FORT WORTH, Texas, November 5, 2013 — Long ago young people in America could get a good, life-long career right out of high school. Even dropouts could have a future. Americans were able to make a decent living, support a family and save for retirement without a college degree.
People knew back then that if you took a job in the trades you would never go hungry.
Michigan's business climate and economy continues to recover from the devastating job losses of the past five years. However, the state's labor exchange system is being challenged to find talent for businesses who are seeking individuals with new and emerging skill sets. The growing shortage of skilled workers threatens our economic competitiveness. To address this need, the Governor recommended and the Legislature supported the creation of the Skilled Trades Training Fund (STTF) program for Fiscal Year 2014 (October 1, 2013 - September 30, 2014.)
NEW ORLEANS — A Harahan manufacturing company has had to recruit outside Louisiana for skilled trade workers. The Laitram Corp. isn't alone in its difficulty finding trained workers for such jobs as electricians and welders.
Turner Industries Group, an industrial construction and vessel fabrication company, expects its Gulf Coast sites to be about 12,000 workers short over the next two years, project manager Rodney Landry told New Orleans CityBusiness (http://bit.ly/1aEuZpa ).
Manitoba's Skilled Tradespeople to Get Career Boost
WINNIPEG, MANITOBA--(Marketwired - Oct. 29, 2013) - Graduates of skilled trades educational and apprenticeship programs are being offered a new set of tools to complement the skills of their trade and build a business through Entrepreneurship in the Skilled Trades. This initiative, presented by the Canadian Youth Business Foundation (CYBF) and supported by the Government of Manitoba, provides workshops, mentoring, start-up financing, networking opportunities and online resources to Manitoba-based skilled tradespeople between 18 and 39 who are interested in gaining the entrepreneurial skills needed to run their own business.
Dan Walters: California construction unions get two big wins
Union membership among California’s private employers has been on a downward slide for decades – with two notable exceptions.
As health care, already California’s largest economic sector, continues to grow, unions of hospital and other medical workers continue to expand.
Union membership also remains strong in the “building trades,” particularly among companies that bid on public works projects, thanks to an 82-year-old state law called “prevailing wage.”
In essence, it requires contractors on such projects to pay union wages to carpenters, electricians, plumbers and other tradesmen. And it is the core of a perpetual political struggle in the Capitol as the State Building & Construction Trades Council defends it and attempts to expand its reach, doing battle with local governments, nonunion contractors and other foes.
With a new president, Robbie Hunter, at the helm, a Democratic governor and big Democratic majorities in the Legislature, the construction union organization made a high-octane push in the Capitol this year. And when Gov. Jerry Brown had finished passing judgment, it had scored two big wins and one relatively small loss.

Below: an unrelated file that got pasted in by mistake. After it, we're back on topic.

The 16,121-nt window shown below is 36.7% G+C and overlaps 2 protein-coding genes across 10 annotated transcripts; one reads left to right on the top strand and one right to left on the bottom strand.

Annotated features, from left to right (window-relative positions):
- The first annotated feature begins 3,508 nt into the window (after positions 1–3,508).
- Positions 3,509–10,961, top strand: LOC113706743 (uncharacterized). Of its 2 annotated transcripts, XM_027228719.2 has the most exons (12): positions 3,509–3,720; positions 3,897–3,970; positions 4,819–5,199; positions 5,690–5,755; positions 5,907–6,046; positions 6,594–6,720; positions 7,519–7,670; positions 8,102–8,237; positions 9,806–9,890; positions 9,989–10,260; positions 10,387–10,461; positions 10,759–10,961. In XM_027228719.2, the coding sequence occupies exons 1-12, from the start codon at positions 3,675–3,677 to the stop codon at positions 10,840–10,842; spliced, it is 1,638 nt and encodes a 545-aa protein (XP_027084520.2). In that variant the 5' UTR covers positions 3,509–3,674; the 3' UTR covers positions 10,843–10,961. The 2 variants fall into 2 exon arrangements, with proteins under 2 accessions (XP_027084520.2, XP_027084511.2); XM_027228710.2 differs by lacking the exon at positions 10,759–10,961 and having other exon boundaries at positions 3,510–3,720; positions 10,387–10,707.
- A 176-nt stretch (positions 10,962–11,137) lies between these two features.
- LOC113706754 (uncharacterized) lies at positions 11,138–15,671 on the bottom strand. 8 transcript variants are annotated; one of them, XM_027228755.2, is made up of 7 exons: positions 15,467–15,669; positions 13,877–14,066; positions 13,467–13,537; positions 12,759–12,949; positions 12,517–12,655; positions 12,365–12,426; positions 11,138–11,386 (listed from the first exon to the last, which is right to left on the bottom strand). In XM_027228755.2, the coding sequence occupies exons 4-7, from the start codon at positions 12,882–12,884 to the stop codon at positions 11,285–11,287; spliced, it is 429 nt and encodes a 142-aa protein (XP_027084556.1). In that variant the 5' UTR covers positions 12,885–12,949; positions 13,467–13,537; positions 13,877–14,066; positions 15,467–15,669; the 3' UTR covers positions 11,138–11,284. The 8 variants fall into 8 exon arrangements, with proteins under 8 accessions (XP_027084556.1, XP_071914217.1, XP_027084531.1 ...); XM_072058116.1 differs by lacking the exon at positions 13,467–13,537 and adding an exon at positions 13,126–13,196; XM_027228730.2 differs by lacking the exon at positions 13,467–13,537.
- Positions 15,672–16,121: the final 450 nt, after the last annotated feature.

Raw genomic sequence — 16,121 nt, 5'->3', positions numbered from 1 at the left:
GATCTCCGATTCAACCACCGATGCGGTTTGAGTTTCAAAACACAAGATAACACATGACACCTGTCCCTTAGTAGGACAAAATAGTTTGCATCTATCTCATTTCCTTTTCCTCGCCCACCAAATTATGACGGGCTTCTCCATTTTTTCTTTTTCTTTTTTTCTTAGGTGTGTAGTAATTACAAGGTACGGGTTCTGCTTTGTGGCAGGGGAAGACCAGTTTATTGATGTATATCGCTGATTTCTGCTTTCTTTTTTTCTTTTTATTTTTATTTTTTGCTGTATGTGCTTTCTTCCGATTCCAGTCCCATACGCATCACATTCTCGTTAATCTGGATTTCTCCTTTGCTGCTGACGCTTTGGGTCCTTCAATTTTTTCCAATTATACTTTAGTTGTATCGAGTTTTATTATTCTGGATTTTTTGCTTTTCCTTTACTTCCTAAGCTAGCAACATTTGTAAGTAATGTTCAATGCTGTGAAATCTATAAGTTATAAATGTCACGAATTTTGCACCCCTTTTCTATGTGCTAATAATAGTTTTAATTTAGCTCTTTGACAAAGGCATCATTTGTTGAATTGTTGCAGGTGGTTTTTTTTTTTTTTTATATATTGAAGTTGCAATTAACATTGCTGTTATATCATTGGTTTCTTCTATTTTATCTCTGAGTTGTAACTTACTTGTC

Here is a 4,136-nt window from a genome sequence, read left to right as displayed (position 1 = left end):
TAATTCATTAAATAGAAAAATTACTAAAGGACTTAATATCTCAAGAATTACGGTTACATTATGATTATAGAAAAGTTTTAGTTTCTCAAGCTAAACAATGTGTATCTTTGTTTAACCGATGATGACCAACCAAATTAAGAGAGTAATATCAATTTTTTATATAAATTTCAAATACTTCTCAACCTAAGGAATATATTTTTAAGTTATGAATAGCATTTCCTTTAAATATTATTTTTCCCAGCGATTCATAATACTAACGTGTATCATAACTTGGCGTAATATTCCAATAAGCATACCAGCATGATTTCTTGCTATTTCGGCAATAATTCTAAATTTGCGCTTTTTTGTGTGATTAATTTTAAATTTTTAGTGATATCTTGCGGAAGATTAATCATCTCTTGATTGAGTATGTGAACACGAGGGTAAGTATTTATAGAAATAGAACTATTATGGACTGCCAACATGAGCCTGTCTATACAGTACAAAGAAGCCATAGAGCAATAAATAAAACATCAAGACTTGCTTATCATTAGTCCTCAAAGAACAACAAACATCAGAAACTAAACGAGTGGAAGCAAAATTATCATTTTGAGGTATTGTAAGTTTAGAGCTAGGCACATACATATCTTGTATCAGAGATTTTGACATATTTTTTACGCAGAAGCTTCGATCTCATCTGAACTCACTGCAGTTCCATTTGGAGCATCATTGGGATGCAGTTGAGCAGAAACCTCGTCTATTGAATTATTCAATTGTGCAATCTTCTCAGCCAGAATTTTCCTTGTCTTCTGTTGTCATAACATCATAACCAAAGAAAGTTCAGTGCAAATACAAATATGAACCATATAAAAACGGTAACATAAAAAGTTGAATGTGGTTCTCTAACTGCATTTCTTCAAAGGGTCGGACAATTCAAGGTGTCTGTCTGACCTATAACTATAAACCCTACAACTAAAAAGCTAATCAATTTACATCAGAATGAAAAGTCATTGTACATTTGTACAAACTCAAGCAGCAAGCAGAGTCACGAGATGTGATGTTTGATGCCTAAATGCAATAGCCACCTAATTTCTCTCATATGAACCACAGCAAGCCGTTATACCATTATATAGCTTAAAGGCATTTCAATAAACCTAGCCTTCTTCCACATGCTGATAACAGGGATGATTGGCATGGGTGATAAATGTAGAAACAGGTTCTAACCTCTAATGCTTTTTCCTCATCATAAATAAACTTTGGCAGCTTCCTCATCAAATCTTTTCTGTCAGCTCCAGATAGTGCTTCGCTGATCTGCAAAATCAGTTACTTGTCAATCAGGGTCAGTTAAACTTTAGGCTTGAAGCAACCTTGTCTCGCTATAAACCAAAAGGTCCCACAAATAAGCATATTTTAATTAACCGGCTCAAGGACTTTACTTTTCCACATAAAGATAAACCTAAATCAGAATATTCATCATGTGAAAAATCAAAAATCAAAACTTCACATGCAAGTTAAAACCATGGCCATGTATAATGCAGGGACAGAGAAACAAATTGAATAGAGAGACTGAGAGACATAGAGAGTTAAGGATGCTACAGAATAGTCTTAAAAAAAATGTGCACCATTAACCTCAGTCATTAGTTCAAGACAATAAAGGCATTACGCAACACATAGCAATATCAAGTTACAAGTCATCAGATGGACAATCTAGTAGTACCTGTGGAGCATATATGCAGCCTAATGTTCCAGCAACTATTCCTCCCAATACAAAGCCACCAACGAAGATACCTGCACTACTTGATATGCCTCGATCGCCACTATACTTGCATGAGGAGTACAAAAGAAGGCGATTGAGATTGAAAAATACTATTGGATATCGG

Toronto to Host the 2014 Skills Canada National Competition
OTTAWA, Oct. 28, 2013
Canadian Association of Petroleum Producers (CAPP) and the United Association of Journeymen and Apprentices of the Plumbing and Pipefitting Industry (UA) Sign on as Presenting Sponsors
OTTAWA, Oct. 28, 2013 /CNW/ - Skills/Compétences Canada, a not-for-profit organization that actively promotes careers in skilled trades and technologies, today announced that Canada's top skilled trade and technology students, along with government representatives, industry leaders, trainers and educators, will gather in Toronto at the International Centre from June 4-7, 2014 for the 20th annual Skills Canada National Competition. The Canadian Association of Petroleum Producers (CAPP) and the United Association of Journeymen and Apprentices of the Plumbing and Pipefitting Industry (UA) have signed on as Presenting Sponsors.
NWTC, state officials optimistic on future of manufacturing in Wisconsin
For years the manufacturing sector, along with the state and educational leaders, have been working to attract future employees to pursue skilled jobs available in areas heavy in skilled trade jobs such as Northeastern Wisconsin.
On Tuesday, education and government officials said gains are being made in attracting potential workers, and in changing attitudes and perceptions about 21st century manufacturing operations.
Minister Kenney urges employers to find skilled workers at home
Calgary, Alberta, October 17, 2013—In a keynote speech today at the very first Skilled Migration National Employer Conference, the Honourable Jason Kenney, Minister of Employment and Social Development and Minister for Multiculturalism, emphasized the importance of addressing skills shortages to support economic growth and long-term prosperity in Canada.
Minister Kenney also spoke about the government’s Speech from the Throne which reaffirmed the Government of Canada’s priorities as creating jobs and opportunities for Canadians by protecting the economy, keeping taxes low and keeping Canadian families and communities safe.